There is a growing group of like-minded efforts that seek to reconnect us on a level where we cannot avoid making human connections. Some of them have names like Braver Angels, Weavers, the Jefferson Dinners, the New Pluralists, or Civic Renaissance, but there are many other civically enriching gatherings of various kinds. They seek to connect and reconnect individuals who are splintered into tribal divisions – to bring together on a human level what economic and political competition and technology have divided, and often continue to benefit from dividing.

Can we gather these efforts and give them more oxygen to thrive, to grow and learn from each other, without embedding them in the commercial so-called “social” media technologies that defeat the purposes of meaningful engagement and understanding of our common humanity? Can the voluntary yearning to embrace the humanity nearest to us help us revive the promise that resulted from the previous century’s horrific suffering, lest we have to relearn those lessons the hard way?

A first step would be to generate an inventory of such efforts, and then to see if these face-to-face civic experiments would be interested in gathering to give each other support and sustenance. We would be happy to welcome them to Indiana. I will give Gaudiani the last word as I ask you to join an effort to recover humanity:

The central idea is to trigger American citizens’ conversations with each other about the history of the civil societies they are living in. Sharing their community’s past struggles and challenges could draw new arrivals and century-long citizens to new levels of admiration for the democracy they now share.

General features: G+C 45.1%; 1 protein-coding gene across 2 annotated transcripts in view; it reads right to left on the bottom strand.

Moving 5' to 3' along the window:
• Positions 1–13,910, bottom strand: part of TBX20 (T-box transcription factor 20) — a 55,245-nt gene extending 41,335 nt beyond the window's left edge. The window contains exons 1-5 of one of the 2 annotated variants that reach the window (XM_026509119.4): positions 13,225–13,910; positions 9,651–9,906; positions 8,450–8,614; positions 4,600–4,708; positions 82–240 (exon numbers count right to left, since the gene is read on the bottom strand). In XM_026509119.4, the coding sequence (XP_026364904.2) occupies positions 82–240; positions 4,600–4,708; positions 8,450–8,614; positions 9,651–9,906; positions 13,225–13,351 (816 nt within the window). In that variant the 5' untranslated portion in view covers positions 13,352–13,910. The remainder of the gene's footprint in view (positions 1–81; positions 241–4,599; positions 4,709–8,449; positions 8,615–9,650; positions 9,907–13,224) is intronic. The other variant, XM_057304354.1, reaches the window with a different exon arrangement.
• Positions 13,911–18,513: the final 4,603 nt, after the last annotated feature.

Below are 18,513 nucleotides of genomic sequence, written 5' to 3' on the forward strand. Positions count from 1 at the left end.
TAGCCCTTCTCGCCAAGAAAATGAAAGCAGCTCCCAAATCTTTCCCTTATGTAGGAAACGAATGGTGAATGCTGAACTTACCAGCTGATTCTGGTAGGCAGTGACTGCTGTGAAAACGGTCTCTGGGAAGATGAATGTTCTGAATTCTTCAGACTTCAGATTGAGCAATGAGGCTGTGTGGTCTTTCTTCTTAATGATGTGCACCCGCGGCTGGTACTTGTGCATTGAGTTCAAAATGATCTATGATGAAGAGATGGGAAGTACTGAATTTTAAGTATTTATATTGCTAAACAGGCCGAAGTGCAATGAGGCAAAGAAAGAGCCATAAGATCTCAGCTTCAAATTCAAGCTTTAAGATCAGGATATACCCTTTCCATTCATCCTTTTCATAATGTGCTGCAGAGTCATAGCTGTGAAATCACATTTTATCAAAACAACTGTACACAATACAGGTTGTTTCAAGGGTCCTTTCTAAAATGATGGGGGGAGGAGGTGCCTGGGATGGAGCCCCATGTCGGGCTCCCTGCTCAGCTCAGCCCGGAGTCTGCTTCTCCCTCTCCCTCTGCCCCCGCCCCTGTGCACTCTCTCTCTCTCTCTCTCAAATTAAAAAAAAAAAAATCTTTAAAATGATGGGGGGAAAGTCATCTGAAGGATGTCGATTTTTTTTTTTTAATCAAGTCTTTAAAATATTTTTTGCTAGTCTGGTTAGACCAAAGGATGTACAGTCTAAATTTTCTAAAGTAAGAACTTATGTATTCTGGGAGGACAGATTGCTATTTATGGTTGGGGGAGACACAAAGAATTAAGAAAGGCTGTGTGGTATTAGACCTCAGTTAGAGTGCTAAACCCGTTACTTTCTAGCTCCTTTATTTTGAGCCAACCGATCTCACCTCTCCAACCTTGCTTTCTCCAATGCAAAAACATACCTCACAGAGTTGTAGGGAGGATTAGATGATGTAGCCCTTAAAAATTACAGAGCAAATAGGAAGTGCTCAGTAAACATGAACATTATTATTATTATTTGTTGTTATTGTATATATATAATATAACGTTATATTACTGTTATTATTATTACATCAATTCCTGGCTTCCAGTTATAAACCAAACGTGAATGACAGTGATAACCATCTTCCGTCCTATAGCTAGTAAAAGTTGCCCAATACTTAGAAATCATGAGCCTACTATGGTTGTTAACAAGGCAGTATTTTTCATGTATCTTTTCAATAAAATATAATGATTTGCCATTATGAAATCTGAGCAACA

Best Regards,

Amir Pasic,
Eugene R. Tempel Dean

Amir Pasic signature


The report includes breakouts by primary focus of funding, areas of direct action, and tactics employed. Policy-based approaches were the most common tactic nonprofits employed to support their work on climate change, comprising 30% of reported climate expenditures. The majority (53.7%) of climate change spending by the U.S.-based nonprofits responding to this survey was used for efforts in the U.S. and Canada. An additional 22% focused on climate issues in other parts of the world. Just under 15% was spent on global-level strategies and programs. The report is based on research funded by ClimateWorks Foundation.

The study also reports what professionals at the surveyed nonprofits describe as the biggest funding gaps. It highlights respondents’ thoughts on tactics and areas of opportunity that they see as crucial to addressing climate change in the coming years, and on nonprofits’ needs that, if met, would help them better address the climate crisis.

“This unique research comes at a time when recognition is growing that climate action must be accelerated to address the gravity of the climate crisis,” said Una Osili, Ph.D., Associate Dean for Research and International Programs at the Lilly Family School of Philanthropy. “The findings from this report will equip nonprofit organizations with data to support fundraising for key climate priorities, and it uncovers gaps and opportunities for funders to increase their investment in key areas."